The Commission granted the requests of several petitioners to eliminate the provisions in §§ 68.354(d) and 68.612 requiring the manufacturer(s) of terminal equipment to be identified on the label and in the database of approved terminal equipment. The Commission found that current business practices often are that the licensing entity, whose name is on the product, contracts with several manufacturers to produce the equipment. In such case the relevant entity is the licensing party, not the manufacturer. These contract manufacturers are numerous and may change frequently and, perhaps most importantly, their identities are proprietary information for the licensing entity.

The Commission also denied petitions to retain the technical rules for type B surge requirements. The Commission stated that the privatized system is the most efficient and responsive method for addressing future updates to the technical criteria for terminal equipment. It found that BellSouth's concerns, that the Type B surge requirements would be eliminated under the privatized system, are unfounded. The Commission pointed out that the Administrative Council has no discretion unilaterally to remove the Type B surge requirements. Standards development organizations that meet the requirements of the Report and Order are the only entities that may formulate changes to, or ultimately eliminate, technical criteria. Such standards development organizations must permit open participation in the development or amendment of technical requirements, and they must follow consensus procedures. The Administrative Council merely publishes these criteria after ensuring the Commission's requirements were met. Moreover, the Commission retains de novo review, appeals and enforcement jurisdiction in the event of an appeal of technical criteria.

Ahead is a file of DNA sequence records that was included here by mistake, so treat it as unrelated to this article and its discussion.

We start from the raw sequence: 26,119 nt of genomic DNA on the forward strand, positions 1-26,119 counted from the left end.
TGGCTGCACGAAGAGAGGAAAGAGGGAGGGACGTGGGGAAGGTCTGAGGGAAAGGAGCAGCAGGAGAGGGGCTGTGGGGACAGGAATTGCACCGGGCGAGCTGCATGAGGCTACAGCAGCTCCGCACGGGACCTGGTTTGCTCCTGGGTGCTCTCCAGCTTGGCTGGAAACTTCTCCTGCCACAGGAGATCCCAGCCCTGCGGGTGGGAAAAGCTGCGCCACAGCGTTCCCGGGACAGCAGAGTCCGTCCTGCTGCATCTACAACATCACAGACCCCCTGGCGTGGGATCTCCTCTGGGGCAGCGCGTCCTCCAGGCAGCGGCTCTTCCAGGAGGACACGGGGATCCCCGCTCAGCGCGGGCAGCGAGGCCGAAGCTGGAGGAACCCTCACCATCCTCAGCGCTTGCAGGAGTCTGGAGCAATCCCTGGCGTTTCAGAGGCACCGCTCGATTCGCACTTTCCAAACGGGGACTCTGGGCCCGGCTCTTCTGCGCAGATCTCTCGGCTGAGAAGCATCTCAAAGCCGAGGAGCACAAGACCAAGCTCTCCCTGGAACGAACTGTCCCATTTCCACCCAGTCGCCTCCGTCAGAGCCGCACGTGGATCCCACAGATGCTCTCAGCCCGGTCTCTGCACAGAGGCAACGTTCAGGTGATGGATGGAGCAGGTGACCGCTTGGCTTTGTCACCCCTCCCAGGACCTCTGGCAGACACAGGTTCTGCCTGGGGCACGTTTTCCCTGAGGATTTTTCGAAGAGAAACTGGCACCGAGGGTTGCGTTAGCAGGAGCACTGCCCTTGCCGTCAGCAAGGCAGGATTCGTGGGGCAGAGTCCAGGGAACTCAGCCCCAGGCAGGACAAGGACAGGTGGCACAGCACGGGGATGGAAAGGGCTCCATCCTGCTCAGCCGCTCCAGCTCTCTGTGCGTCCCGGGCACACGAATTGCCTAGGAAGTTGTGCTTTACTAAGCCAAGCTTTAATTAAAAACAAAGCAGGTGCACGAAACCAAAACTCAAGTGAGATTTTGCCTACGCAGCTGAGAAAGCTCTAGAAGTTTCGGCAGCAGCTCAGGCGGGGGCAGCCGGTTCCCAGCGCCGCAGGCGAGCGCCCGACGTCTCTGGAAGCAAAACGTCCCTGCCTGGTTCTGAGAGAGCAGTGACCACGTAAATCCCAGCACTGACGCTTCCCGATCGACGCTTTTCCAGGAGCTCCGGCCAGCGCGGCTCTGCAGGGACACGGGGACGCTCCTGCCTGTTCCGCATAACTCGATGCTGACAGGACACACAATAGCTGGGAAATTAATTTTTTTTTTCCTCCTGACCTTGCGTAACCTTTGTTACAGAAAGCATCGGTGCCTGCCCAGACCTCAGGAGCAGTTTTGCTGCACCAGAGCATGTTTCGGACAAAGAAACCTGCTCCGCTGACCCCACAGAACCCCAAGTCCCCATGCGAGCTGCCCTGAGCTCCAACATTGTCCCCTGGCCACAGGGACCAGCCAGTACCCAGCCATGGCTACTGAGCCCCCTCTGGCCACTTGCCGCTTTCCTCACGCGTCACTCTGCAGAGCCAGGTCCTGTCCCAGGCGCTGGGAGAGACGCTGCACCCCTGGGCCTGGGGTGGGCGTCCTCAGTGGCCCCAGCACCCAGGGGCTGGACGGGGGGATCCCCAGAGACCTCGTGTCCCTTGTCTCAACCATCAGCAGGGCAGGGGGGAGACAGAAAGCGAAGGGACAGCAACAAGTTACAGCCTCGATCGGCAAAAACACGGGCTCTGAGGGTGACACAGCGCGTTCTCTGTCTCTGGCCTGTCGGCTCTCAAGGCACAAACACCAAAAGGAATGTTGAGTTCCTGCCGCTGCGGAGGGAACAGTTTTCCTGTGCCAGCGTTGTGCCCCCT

On its own motion, the Commission amended § 68.162(e)(5)(i) to clarify that the Administrative Council is responsible for publishing technical Start Printed Page 57182criteria, and § 68.162(g) to provide that certificates issued by Telecommunications Certification Bodies be given to the Administrative Council rather than to the Commission.

The Commission declined to take further action on a 1998 Biennial Review proceeding regarding signal power limitations, but allowed the industry to develop standards if it determines such standards are appropriate and reasonable. In addition, the Commission clarified that the Administrative Council shall publish the technical criteria that have been the subject of its streamlined waiver proceedings.

Procedural Matters

Paperwork Reduction Act

The action contained herein has been analyzed with respect to the Paperwork Reduction Act of 1995 and found not to impose new or modified reporting and recordkeeping requirements or burdens on the public.

Final Regulatory Flexibility Certification

In the Report and Order, the Commission concluded that privatizing the terminal equipment registration process would reduce unnecessary costs and delays currently imposed upon suppliers and the Commission without measurably increasing the possibility of harm to the network. The Commission found that registration of terminal equipment shall continue, but that suppliers may show compliance with the technical criteria through one of two means. First, suppliers may seek approval of terminal equipment's compliance with the relevant technical criteria from private Telecommunications Certification Bodies. In the alternative, suppliers may show compliance through the SDoC method of equipment approval. Upon weighing the substantial benefits of accelerating the terminal equipment approval process against the unlikely possibility of any cost increases associated with harm to the PSTN that may result from a decreased presence of the Commission in the approval process, the Commission concluded that is no longer in the public interest for it to continue its Part 68 registration functions.

This Order on Reconsideration affirms the Commission's findings with regard to these provisions, and hence the economic effect on small businesses will not change from that discussed in the Report and Order. Therefore, we certify that the requirements of this Order on Reconsideration will not have a significant economic impact on a substantial number of small entities. The Commission will send a copy of this Order on Reconsideration including a copy of this Certification, in a report to Congress pursuant to the Congressional Review Act, see 5 U.S.C. 801(a)(1)(A). In addition, this Order on Reconsideration and this certification will be sent to the Chief Counsel for Advocacy of the Small Business Administration, and will be published in the Federal Register. See 5 U.S.C. 605(b).